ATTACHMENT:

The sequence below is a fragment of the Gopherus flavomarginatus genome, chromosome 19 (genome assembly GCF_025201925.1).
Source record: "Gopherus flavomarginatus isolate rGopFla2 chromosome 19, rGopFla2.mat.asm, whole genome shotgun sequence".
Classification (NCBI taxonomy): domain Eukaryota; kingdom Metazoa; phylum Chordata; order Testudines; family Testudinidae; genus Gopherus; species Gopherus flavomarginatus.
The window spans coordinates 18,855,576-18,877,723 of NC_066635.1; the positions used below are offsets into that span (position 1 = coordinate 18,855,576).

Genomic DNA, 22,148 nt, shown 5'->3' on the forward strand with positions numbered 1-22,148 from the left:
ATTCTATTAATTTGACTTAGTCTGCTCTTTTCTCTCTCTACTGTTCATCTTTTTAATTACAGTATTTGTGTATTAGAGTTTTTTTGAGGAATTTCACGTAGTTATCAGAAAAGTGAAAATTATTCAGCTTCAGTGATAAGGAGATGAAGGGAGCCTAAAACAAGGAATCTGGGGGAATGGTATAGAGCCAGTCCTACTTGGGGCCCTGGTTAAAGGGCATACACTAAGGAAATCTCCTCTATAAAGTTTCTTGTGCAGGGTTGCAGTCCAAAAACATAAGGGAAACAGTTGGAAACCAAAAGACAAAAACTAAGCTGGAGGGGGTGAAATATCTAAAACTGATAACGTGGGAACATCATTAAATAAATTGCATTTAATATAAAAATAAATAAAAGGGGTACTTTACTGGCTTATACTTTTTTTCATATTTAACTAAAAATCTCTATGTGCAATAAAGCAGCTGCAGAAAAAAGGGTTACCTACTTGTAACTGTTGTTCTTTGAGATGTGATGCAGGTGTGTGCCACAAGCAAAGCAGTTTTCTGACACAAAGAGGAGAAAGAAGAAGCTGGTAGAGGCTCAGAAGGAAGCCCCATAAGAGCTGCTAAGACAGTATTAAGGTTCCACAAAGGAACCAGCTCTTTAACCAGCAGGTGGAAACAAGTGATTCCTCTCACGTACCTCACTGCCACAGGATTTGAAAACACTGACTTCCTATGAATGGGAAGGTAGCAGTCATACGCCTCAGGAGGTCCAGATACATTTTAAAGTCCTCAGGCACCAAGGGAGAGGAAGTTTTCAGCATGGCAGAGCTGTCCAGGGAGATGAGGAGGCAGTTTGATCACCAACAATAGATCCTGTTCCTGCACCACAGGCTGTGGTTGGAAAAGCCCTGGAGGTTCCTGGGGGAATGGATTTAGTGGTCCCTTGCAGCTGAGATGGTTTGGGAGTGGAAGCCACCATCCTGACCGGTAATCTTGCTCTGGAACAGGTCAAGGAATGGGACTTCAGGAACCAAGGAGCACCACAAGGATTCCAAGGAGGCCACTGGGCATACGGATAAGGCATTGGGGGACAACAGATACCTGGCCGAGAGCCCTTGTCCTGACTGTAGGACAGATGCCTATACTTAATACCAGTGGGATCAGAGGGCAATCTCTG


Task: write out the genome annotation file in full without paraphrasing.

The sequence below is a fragment of the Gopherus flavomarginatus genome, chromosome 19 (genome assembly GCF_025201925.1).
Source record: "Gopherus flavomarginatus isolate rGopFla2 chromosome 19, rGopFla2.mat.asm, whole genome shotgun sequence".
Classification (NCBI taxonomy): domain Eukaryota; kingdom Metazoa; phylum Chordata; order Testudines; family Testudinidae; genus Gopherus; species Gopherus flavomarginatus.
The window spans coordinates 18,855,576-18,877,723 of NC_066635.1; the positions used below are offsets into that span (position 1 = coordinate 18,855,576).

Genomic DNA, 22,148 nt, shown 5'->3' on the forward strand with positions numbered 1-22,148 from the left:
ATTCTATTAATTTGACTTAGTCTGCTCTTTTCTCTCTCTACTGTTCATCTTTTTAATTACAGTATTTGTGTATTAGAGTTTTTTTGAGGAATTTCACGTAGTTATCAGAAAAGTGAAAATTATTCAGCTTCAGTGATAAGGAGATGAAGGGAGCCTAAAACAAGGAATCTGGGGGAATGGTATAGAGCCAGTCCTACTTGGGGCCCTGGTTAAAGGGCATACACTAAGGAAATCTCCTCTATAAAGTTTCTTGTGCAGGGTTGCAGTCCAAAAACATAAGGGAAACAGTTGGAAACCAAAAGACAAAAACTAAGCTGGAGGGGGTGAAATATCTAAAACTGATAACGTGGGAACATCATTAAATAAATTGCATTTAATATAAAAATAAATAAAAGGGGTACTTTACTGGCTTATACTTTTTTTCATATTTAACTAAAAATCTCTATGTGCAATAAAGCAGCTGCAGAAAAAAGGGTTACCTACTTGTAACTGTTGTTCTTTGAGATGTGATGCAGGTGTGTGCCACAAGCAAAGCAGTTTTCTGACACAAAGAGGAGAAAGAAGAAGCTGGTAGAGGCTCAGAAGGAAGCCCCATAAGAGCTGCTAAGACAGTATTAAGGTTCCACAAAGGAACCAGCTCTTTAACCAGCAGGTGGAAACAAGTGATTCCTCTCACGTACCTCACTGCCACAGGATTTGAAAACACTGACTTCCTATGAATGGGAAGGTAGCAGTCATACGCCTCAGGAGGTCCAGATACATTTTAAAGTCCTCAGGCACCAAGGGAGAGGAAGTTTTCAGCATGGCAGAGCTGTCCAGGGAGATGAGGAGGCAGTTTGATCACCAACAATAGATCCTGTTCCTGCACCACAGGCTGTGGTTGGAAAAGCCCTGGAGGTTCCTGGGGGAATGGATTTAGTGGTCCCTTGCAGCTGAGATGGTTTGGGAGTGGAAGCCACCATCCTGACCGGTAATCTTGCTCTGGAACAGGTCAAGGAATGGGACTTCAGGAACCAAGGAGCACCACAAGGATTCCAAGGAGGCCACTGGGCATACGGATAAGGCATTGGGGGACAACAGATACCTGGCCGAGAGCCCTTGTCCTGACTGTAGGACAGATGCCTATACTTAATACCAGTGGGATCAGAGGGCAATCTCTG